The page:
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DASH 2018

October 2018

A weekend at DASH where we learnt how to design for behaviour, to improve positive engagement between stakeholders. In our case, our topic was gender inequality. It’s a big challenge to take on but we learnt through this weekend to identify how we could make the biggest impact with the smallest positive engagement. The process involved various session where we put down the aspects of Aalto university that fostered gender equality. Using these we were able to cluster them together into categories where positive engagement could be encouraged.  

As a team we then deduced the areas that could have the most impact if even a slight amount of positive engagement could be produced.  We also learnt to think of stakeholder groups here – in our case these were men and women but more importantly the relationship between stakeholder groups was the area where the positive engagement had to be built. We decided that female designership would be the most impactful category to improve positive engagement in by improving relations from women to other women.

Once we were able to narrow down our target behaviour, we needed to test that behaviour. We did this by choosing  a platform to stage interventions on. Thus began our sprints on Instagram where we chose different methods to test how women respond to female designership.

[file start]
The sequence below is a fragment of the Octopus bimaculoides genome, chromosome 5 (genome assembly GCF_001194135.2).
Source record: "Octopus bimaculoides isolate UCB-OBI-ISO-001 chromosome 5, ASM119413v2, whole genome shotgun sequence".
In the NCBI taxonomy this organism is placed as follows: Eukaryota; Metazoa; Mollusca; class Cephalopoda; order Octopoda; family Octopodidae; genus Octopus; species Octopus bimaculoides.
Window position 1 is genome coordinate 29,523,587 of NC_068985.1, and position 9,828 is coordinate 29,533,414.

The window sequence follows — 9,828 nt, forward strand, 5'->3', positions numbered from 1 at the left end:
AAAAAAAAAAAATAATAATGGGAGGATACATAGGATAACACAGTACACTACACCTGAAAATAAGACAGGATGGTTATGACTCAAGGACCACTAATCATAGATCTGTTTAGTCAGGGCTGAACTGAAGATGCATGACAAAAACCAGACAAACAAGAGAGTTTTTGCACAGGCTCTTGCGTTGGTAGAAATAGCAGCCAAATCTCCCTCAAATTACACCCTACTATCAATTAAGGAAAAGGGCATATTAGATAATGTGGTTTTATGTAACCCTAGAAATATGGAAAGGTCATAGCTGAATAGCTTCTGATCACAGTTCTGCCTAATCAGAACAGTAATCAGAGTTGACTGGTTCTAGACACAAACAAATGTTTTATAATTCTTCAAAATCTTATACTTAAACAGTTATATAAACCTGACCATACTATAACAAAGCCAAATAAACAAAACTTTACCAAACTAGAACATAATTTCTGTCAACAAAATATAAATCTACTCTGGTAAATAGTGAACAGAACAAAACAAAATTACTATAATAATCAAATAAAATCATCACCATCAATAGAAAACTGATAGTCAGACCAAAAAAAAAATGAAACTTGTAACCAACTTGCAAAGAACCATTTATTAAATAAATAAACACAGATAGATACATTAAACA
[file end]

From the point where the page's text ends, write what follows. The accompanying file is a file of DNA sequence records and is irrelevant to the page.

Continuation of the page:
In sprints of 20 minutes each, we rotated in groups and sent out Instagram stories and messages asking our followers various probing questions – would they share professional advice with fellow women? Was there anything they would have wanted to know as a woman, before embarking on their professional careers? We even created Instagram chat groups among friends asking them to share career advice or information about professional women that they look up to?

In all of this it might be confusing to understand what we were trying to test since we did not have a product that we were pushing out. We were testing behaviours. We were trying to see if women would help other women in a professional setting. We tried to see in what setting they would be willing to do this. Our initial sprints just sent out public stories to everyone, but we realised soon that direct messages to close friends got the best responses in private.  Learning from this we ran the next sprints with direct messages and chat groups – quickly gaining a lot more responses.

This is what then led us to our final product, Winsight. We were able to narrow down this need that women have to want professional advice from other women, to know how different companies treat women, to have a clearer picture of the industries they are going to work in, from the perspective of other women working there too.

Examples of the Instagram interventions to explore behaviours of users:

Some mini-sprint prototypes that we generated:

The final solution: